sides;  the 4 angles sum 3600
Quadrilateral Family
 
Any four-sided shape is a Quadrilateral
 
A trapezoidis a polygon with four sides, two of which (the bases) are parallel to each other.
 
A parallelogram is a quadrilateral with two pairs of parallel sides.  
 
Kite: two pairs of adjacent sides are of equal length.
 
Rhombus: all four sides are of equal length.
Rectangle: all four angles are right angles
 

Square (regular quadrilateral) The Interior Angles of a Quadrilateral add up to 360°

Parallel Lines.  Two lines in a plane that do not intersect.         

 
Perpendicular Lines.Lines meeting at right angles. 

 

 
Congruent.  Two figures are said to be congruent if they are the same size and shape

A transformationis a change in position, shape, or size of a figure

 

Similar figures. Figures with same shape. They are not necessarily the same size.
Reflection. A reflection is a flip over a line. Every point of the original figure is the same distance from this line as is corresponding point of the reflected image. Every reflection has a mirror line.
A reflection of an “R” is a backwards “R”.

 
Slide/Glide To translate an object means to move it without rotating or reflecting it. Every translation has a direction and a distance.

Rotation.  A rotation is a turn of a figure around a point. The point can be on or in the figure, or outside the figure.

 Geometric Similarity

 
Figures that have the  same shape but  not necessarily the same
size are  similar.  Necessary conditions: 
1. Corresponding angles of the figures must be congruent (equal)
2. Corresponding sides of the figures must be proportional.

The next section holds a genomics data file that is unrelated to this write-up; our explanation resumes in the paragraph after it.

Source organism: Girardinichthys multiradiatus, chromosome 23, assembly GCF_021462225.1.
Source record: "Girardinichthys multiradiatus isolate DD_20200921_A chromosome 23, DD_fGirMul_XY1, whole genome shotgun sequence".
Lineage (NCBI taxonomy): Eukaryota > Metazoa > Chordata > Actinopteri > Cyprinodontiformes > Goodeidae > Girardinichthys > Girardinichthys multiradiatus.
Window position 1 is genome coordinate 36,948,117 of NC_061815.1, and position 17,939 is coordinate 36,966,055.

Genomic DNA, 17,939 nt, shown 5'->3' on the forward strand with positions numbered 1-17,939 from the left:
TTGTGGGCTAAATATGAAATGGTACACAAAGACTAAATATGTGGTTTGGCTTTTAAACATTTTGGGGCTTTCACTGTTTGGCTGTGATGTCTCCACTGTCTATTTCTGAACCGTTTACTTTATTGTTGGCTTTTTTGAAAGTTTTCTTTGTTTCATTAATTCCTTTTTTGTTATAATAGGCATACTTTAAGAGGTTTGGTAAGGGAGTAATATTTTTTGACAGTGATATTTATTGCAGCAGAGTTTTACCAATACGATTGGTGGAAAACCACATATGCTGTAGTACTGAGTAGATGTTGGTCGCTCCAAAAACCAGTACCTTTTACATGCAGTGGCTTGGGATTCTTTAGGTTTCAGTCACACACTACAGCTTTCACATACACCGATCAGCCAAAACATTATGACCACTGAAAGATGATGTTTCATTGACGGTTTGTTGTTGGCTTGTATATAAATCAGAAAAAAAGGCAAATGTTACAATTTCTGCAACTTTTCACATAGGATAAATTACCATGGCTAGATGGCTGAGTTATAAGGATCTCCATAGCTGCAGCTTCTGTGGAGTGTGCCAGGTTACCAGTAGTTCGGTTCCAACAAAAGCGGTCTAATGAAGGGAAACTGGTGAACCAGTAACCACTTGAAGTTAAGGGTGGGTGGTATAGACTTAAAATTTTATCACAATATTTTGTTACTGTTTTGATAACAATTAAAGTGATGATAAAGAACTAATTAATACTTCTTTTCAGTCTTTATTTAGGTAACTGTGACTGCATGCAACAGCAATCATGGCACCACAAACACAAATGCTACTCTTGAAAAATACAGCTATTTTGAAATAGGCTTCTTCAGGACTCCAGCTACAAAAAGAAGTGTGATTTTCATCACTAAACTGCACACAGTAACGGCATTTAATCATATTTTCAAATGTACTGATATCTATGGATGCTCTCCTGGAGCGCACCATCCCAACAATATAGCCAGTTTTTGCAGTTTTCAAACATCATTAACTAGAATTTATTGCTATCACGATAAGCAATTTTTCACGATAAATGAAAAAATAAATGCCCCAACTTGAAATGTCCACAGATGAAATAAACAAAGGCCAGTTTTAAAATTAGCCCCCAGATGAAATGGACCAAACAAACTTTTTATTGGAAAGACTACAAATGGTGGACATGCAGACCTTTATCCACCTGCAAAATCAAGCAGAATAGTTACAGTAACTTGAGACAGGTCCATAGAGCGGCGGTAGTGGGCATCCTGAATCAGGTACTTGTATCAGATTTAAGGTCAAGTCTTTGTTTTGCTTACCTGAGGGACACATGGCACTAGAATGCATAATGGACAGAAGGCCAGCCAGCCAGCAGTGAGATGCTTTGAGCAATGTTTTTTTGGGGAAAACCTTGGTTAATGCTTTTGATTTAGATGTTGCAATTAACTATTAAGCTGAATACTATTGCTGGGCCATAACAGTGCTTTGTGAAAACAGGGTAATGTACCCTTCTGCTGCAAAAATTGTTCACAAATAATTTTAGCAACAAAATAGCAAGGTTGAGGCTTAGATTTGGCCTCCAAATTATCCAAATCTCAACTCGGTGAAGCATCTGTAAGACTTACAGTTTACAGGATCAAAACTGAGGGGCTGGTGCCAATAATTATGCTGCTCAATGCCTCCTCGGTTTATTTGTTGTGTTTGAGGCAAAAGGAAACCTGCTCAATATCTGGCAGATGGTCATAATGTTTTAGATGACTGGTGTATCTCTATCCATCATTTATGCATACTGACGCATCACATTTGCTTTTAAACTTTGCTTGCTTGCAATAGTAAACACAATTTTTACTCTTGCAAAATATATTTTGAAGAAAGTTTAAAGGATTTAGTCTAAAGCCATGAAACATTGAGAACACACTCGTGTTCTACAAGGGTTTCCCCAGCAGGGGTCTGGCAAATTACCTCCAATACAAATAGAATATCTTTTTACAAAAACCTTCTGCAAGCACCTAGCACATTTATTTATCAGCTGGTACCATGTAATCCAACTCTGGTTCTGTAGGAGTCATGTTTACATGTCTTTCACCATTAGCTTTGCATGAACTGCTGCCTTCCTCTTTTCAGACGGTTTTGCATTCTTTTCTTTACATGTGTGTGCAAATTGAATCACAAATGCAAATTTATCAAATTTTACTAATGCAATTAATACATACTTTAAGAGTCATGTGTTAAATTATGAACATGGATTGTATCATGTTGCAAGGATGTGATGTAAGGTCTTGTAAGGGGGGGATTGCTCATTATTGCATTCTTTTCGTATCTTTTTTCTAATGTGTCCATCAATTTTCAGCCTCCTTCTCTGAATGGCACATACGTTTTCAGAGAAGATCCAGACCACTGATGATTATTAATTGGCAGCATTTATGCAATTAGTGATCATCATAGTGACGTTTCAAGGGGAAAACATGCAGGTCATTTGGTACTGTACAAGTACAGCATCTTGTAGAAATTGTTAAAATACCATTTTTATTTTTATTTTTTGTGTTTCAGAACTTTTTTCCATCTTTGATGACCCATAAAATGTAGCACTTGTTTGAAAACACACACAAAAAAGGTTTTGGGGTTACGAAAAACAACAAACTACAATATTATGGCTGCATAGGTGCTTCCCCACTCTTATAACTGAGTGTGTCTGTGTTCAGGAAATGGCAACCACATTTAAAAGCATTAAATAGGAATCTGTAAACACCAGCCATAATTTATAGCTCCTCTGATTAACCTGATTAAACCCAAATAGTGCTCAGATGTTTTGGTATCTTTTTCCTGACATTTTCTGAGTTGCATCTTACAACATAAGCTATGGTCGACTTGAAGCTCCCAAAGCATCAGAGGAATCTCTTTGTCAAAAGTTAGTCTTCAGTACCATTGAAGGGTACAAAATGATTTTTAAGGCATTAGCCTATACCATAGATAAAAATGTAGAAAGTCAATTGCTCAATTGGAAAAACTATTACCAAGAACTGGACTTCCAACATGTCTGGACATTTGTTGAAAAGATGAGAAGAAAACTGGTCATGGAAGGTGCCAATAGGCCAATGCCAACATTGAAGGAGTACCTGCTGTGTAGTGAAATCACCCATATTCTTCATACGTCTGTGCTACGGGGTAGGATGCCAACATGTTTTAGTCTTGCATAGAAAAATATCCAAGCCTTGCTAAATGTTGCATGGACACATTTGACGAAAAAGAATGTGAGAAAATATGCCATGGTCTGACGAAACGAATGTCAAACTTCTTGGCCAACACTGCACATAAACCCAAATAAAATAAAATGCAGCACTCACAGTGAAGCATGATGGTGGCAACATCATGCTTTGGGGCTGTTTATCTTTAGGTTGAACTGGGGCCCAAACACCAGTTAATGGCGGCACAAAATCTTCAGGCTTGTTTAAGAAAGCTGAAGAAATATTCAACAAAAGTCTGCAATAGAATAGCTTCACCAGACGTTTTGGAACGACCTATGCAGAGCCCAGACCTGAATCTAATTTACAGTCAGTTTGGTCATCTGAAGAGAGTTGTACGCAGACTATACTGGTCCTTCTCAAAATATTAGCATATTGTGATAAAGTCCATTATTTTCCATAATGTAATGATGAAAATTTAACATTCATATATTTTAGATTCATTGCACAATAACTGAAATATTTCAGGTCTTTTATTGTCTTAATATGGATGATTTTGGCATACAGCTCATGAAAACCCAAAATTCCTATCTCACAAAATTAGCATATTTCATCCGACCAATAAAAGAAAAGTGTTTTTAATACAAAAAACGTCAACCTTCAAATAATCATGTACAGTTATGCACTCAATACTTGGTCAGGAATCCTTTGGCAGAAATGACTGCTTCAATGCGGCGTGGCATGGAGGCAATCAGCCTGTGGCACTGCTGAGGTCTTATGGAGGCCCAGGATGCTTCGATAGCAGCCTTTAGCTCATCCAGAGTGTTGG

Graphs. Read the title and the labels. Look for the key, if there 
is one. Look at the scale (is it going by 2’s, by 10’s, by 100’s)




Coordinate Plane.  It is made up the X-axis and Y-axis. To find a point on the plane, find the number on the corresponding axis and check where they meet.
 
                                           X   Y
                                         ( 2 , 3 )
Probability. It is the chances that something is going to occur. It could be written as a fraction or %.     
Ex: A single die is tossed. 
What is the probabilityof a 2 turning up

 

 

Combinations. Do a tree diagram or multiply what you are going to combine. Ex. How many combinations can you make with a blue and a red shirt and a black and a white pant?

       
MeanMedian
Mean. The average. (1) Add all the numbers (2) Divide the sum by the amount of numbers given.
Median.  Order the numbers, and then find the middle. If 2 numbers are in the middle add and divide by 2.
Mode.The number that occurs most frequently 
(Repeat the most)
Range. Subtract the largest minus the smallest.    (Max   – Min)

An inequality says that two values are not equal. 

a < b says that a is less than b
a > b says that a is greater than b
a ≤ b says that a is less than or equal to b
a ≥ b says that a is greater than or equal to b
Proportional relationships
Two variables are proportional if a change in one is always
accompanied by a change in the other.
 
Directly Proportional 
The equations of such relationships are always in the form 
Y = mX , and when graphed produce a line that passes through 
the origin.  In this equation, “m” is the slope of the line   (or 
coefficient of proportionality, unit rate, rate of change).
 
Inversely proportional
 
 
Inversely proportional means that one variable goes up while the
other goes down.
 
3 workers paint a house in 12 hours. How long would it have
 taken for 9 equally productive workers?
 
 
If Y is inversely proportional to X, the equation is of the form 
Y·X = k      (where k is a constant).          Y=k/X
 
Speed and time are inversely proportional because as the speed
 increases, the time it takes to reach the destination decreases.
David travels 120 miles at 40 mph.
How long does it take him?